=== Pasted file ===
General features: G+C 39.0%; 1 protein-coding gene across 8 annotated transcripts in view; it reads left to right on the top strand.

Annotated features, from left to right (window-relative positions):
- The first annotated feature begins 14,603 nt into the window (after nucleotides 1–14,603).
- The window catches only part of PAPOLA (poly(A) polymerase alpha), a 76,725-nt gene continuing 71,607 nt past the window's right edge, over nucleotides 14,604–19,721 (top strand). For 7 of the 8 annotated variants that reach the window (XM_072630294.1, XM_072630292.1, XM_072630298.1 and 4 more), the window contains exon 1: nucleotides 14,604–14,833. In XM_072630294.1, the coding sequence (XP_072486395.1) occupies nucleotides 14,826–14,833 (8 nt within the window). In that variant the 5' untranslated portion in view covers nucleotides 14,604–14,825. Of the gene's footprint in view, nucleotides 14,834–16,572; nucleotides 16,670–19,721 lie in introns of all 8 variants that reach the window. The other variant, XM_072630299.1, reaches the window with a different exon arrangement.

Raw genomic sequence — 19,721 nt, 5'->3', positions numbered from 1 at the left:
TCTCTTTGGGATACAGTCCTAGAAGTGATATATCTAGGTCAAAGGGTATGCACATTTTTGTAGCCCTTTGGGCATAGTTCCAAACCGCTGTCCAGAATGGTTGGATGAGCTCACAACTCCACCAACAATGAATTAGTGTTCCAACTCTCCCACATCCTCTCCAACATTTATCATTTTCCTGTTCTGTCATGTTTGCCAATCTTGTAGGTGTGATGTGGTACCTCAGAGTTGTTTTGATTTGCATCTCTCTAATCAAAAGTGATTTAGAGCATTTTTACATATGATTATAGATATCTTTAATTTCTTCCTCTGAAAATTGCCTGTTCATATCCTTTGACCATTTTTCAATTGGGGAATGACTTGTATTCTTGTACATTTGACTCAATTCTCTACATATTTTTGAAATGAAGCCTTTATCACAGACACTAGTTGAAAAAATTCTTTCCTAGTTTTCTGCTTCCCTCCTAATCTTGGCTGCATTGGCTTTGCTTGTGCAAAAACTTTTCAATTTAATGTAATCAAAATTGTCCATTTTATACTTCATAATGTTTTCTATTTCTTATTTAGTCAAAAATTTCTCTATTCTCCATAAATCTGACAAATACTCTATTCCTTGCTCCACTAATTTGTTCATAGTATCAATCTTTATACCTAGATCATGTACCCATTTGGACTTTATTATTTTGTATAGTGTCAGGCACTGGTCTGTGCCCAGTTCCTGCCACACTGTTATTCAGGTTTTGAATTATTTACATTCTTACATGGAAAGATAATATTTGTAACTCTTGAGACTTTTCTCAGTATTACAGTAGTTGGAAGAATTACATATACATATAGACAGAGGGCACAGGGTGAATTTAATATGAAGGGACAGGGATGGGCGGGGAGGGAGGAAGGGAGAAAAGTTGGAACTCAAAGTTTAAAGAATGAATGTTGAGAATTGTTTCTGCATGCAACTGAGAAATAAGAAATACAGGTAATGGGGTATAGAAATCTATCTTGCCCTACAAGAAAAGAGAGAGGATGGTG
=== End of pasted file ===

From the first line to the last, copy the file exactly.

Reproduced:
General features: G+C 39.0%; 1 protein-coding gene across 8 annotated transcripts in view; it reads left to right on the top strand.

Annotated features, from left to right (window-relative positions):
- The first annotated feature begins 14,603 nt into the window (after nucleotides 1–14,603).
- The window catches only part of PAPOLA (poly(A) polymerase alpha), a 76,725-nt gene continuing 71,607 nt past the window's right edge, over nucleotides 14,604–19,721 (top strand). For 7 of the 8 annotated variants that reach the window (XM_072630294.1, XM_072630292.1, XM_072630298.1 and 4 more), the window contains exon 1: nucleotides 14,604–14,833. In XM_072630294.1, the coding sequence (XP_072486395.1) occupies nucleotides 14,826–14,833 (8 nt within the window). In that variant the 5' untranslated portion in view covers nucleotides 14,604–14,825. Of the gene's footprint in view, nucleotides 14,834–16,572; nucleotides 16,670–19,721 lie in introns of all 8 variants that reach the window. The other variant, XM_072630299.1, reaches the window with a different exon arrangement.

Raw genomic sequence — 19,721 nt, 5'->3', positions numbered from 1 at the left:
TCTCTTTGGGATACAGTCCTAGAAGTGATATATCTAGGTCAAAGGGTATGCACATTTTTGTAGCCCTTTGGGCATAGTTCCAAACCGCTGTCCAGAATGGTTGGATGAGCTCACAACTCCACCAACAATGAATTAGTGTTCCAACTCTCCCACATCCTCTCCAACATTTATCATTTTCCTGTTCTGTCATGTTTGCCAATCTTGTAGGTGTGATGTGGTACCTCAGAGTTGTTTTGATTTGCATCTCTCTAATCAAAAGTGATTTAGAGCATTTTTACATATGATTATAGATATCTTTAATTTCTTCCTCTGAAAATTGCCTGTTCATATCCTTTGACCATTTTTCAATTGGGGAATGACTTGTATTCTTGTACATTTGACTCAATTCTCTACATATTTTTGAAATGAAGCCTTTATCACAGACACTAGTTGAAAAAATTCTTTCCTAGTTTTCTGCTTCCCTCCTAATCTTGGCTGCATTGGCTTTGCTTGTGCAAAAACTTTTCAATTTAATGTAATCAAAATTGTCCATTTTATACTTCATAATGTTTTCTATTTCTTATTTAGTCAAAAATTTCTCTATTCTCCATAAATCTGACAAATACTCTATTCCTTGCTCCACTAATTTGTTCATAGTATCAATCTTTATACCTAGATCATGTACCCATTTGGACTTTATTATTTTGTATAGTGTCAGGCACTGGTCTGTGCCCAGTTCCTGCCACACTGTTATTCAGGTTTTGAATTATTTACATTCTTACATGGAAAGATAATATTTGTAACTCTTGAGACTTTTCTCAGTATTACAGTAGTTGGAAGAATTACATATACATATAGACAGAGGGCACAGGGTGAATTTAATATGAAGGGACAGGGATGGGCGGGGAGGGAGGAAGGGAGAAAAGTTGGAACTCAAAGTTTAAAGAATGAATGTTGAGAATTGTTTCTGCATGCAACTGAGAAATAAGAAATACAGGTAATGGGGTATAGAAATCTATCTTGCCCTACAAGAAAAGAGAGAGGATGGTG